Safe Kids Anoka County holds bike helmet and car seat clinics, safety camps and other safety-related programs.
Fifty children evacuated a smoke-filled bus, crouching low and grabbing onto the seats to find their way to the back door.
“I couldn’t see my hands!” one boy exclaimed. “That was scary!” said another.
It was all a drill, with a machine pumping out plumes to simulate a real fire, part of a two-day safety camp held last week by the Anoka County Sheriff’s Office at the Andover Community Center.
Safe Kids Anoka County, a group that works to reduce accidental injuries in children ages 1 to 14, helped put together the camp. It covered everything from preventing brain injuries to Internet safety. Other local agencies have planned similar safety camps in the coming weeks.
The group, part of the state and national Safe Kids USA network, also hosts bike helmet and car seat clinics along with other educational programs. Today it is offering a bike helmet clinic and sale at the Anoka County Sheriff’s Office in Andover from 4 to 7 p.m.
Laura Landes, a crime prevention coordinator for the Sheriff’s Office who works with Safe Kids Anoka County, said its top priority is education.
“We don’t want people to live in fear. We want them to know the facts and the right responses,” she said.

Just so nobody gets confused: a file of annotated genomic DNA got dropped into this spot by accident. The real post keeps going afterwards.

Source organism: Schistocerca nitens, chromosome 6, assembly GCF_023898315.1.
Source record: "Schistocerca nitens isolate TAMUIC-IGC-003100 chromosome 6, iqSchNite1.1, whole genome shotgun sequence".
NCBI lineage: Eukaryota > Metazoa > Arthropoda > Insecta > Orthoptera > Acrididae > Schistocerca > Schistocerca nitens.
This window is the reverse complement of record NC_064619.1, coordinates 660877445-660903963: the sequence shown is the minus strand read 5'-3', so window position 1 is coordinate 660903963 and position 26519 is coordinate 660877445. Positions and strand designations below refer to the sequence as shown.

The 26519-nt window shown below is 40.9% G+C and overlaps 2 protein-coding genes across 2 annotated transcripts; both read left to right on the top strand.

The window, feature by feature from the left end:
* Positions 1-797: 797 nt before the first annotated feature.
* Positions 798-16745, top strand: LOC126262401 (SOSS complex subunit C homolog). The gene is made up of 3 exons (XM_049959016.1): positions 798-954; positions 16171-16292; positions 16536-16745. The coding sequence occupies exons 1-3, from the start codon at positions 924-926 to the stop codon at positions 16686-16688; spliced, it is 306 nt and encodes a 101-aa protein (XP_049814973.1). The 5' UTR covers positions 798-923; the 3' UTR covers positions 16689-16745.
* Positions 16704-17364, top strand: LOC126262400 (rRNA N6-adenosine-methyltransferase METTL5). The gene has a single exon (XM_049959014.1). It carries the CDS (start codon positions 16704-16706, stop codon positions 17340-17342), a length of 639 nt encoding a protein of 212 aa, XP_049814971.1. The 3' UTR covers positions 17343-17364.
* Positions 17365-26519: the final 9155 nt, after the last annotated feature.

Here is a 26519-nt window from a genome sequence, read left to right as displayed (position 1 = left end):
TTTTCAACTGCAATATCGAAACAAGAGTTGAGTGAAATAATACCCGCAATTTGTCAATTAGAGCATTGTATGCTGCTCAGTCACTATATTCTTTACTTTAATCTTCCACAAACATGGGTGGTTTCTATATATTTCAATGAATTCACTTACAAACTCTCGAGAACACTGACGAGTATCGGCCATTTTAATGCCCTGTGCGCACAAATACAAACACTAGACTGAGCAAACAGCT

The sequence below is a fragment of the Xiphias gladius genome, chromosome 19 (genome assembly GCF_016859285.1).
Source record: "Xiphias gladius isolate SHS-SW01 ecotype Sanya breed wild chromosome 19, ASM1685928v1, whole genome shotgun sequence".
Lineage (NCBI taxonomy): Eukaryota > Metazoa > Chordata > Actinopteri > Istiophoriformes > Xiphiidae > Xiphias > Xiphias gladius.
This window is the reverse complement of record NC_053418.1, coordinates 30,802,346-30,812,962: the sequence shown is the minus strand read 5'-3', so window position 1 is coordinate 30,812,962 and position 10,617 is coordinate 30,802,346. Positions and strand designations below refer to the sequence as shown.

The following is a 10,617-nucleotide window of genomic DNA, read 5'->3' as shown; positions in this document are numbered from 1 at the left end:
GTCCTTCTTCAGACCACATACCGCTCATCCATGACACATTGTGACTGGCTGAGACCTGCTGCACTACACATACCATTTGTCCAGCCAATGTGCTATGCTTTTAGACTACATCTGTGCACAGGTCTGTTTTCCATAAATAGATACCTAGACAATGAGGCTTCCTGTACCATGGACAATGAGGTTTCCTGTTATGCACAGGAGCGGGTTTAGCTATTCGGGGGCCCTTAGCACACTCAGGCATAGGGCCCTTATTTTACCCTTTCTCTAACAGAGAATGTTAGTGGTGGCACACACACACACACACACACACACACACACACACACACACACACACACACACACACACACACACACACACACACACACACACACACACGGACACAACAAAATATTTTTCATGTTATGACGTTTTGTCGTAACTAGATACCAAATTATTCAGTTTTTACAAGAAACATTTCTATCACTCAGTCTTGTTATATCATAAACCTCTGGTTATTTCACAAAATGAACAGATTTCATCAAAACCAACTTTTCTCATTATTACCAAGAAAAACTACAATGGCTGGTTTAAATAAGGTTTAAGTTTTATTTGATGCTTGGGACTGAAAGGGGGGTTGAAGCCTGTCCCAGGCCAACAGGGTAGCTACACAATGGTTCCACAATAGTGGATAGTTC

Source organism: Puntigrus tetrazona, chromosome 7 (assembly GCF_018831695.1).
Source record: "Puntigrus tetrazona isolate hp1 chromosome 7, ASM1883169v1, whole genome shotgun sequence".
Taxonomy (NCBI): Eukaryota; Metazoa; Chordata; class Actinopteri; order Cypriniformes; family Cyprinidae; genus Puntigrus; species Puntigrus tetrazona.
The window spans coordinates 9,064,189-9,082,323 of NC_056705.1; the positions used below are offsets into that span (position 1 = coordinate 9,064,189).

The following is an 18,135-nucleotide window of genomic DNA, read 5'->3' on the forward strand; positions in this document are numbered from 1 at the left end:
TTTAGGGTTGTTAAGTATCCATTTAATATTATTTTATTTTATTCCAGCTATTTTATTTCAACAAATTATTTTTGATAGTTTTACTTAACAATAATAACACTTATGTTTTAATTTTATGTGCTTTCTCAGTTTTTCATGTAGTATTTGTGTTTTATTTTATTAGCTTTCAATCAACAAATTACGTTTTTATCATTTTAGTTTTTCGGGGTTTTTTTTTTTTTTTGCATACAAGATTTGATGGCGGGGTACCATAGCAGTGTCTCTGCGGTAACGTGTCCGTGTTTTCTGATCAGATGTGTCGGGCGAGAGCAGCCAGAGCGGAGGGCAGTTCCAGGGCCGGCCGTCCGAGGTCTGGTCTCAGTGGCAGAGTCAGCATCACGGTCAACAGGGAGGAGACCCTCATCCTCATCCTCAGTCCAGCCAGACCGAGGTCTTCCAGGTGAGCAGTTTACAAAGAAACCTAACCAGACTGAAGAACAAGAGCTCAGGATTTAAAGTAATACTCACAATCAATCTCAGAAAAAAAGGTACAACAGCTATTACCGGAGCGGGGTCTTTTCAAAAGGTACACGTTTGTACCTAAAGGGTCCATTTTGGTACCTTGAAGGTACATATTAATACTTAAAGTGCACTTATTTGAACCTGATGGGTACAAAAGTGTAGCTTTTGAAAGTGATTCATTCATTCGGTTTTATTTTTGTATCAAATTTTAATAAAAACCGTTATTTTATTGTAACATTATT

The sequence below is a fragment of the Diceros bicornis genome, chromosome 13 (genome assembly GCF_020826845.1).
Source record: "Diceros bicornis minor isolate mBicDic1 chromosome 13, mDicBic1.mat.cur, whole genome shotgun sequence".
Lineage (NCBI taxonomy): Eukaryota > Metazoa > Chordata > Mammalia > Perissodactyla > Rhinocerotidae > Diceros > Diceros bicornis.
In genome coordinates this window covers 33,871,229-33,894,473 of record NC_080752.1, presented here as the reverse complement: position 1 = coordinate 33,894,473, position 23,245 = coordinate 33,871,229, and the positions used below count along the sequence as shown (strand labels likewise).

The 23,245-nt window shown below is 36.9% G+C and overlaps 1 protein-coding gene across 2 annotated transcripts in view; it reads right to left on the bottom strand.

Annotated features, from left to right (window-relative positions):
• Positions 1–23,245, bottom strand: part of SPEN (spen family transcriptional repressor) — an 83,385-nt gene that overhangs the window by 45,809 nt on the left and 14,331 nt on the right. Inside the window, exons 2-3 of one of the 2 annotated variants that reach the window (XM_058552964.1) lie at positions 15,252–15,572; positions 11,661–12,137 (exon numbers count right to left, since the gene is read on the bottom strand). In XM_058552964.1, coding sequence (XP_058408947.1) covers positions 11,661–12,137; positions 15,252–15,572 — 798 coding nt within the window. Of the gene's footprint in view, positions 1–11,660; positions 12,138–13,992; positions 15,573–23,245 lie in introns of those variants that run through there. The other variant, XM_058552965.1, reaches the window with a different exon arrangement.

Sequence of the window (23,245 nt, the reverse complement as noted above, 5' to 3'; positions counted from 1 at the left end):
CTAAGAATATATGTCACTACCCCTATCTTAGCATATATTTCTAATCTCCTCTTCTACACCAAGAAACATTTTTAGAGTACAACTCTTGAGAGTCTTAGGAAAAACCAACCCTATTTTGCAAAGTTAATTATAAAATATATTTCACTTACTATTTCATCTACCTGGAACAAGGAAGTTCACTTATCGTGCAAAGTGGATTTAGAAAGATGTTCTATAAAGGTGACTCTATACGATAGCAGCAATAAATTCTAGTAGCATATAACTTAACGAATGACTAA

At its bike helmet clinics, Safe Kids Anoka County encourages families to come with all members’ helmets. “We do education on what the proper fit looks like and feels like,” she said.
For those who don’t have the right size, the group offers helmets for sale.
She stressed the importance of bike helmets, which the group’s website says can reduce the risk of head injury by 85 percent.
Shelly Crawford, a pediatric nurse at Mercy Hospital in Coon Rapids, added, “There can be distracted drivers, and how many bikers would they hit if they were texting or talking on the phone?”
Another issue is “kids trying to text and ride bikes at the same time, or longboard. We’re seeing quite a few injuries,” said Crawford, who co-chairs the Safe Kids Anoka County.
Thanks in part to her involvement with the group, Crawford has always required her children to wear bike helmets. It has already paid off in a big way.
Her 9-year-old son, Shae, was in an accident last year. He broke his nose and cracked his helmet in half. Without the helmet, “The doctor said he probably wouldn’t have made it,” Crawford said.
In a presentation about preventing brain injuries at safety camp, Shae showed the split in his helmet and pictures of him just after the accident.
“We tell kids that … you can’t get a brain transplant. You can’t live without your brain,” Crawford said.
Car passenger safety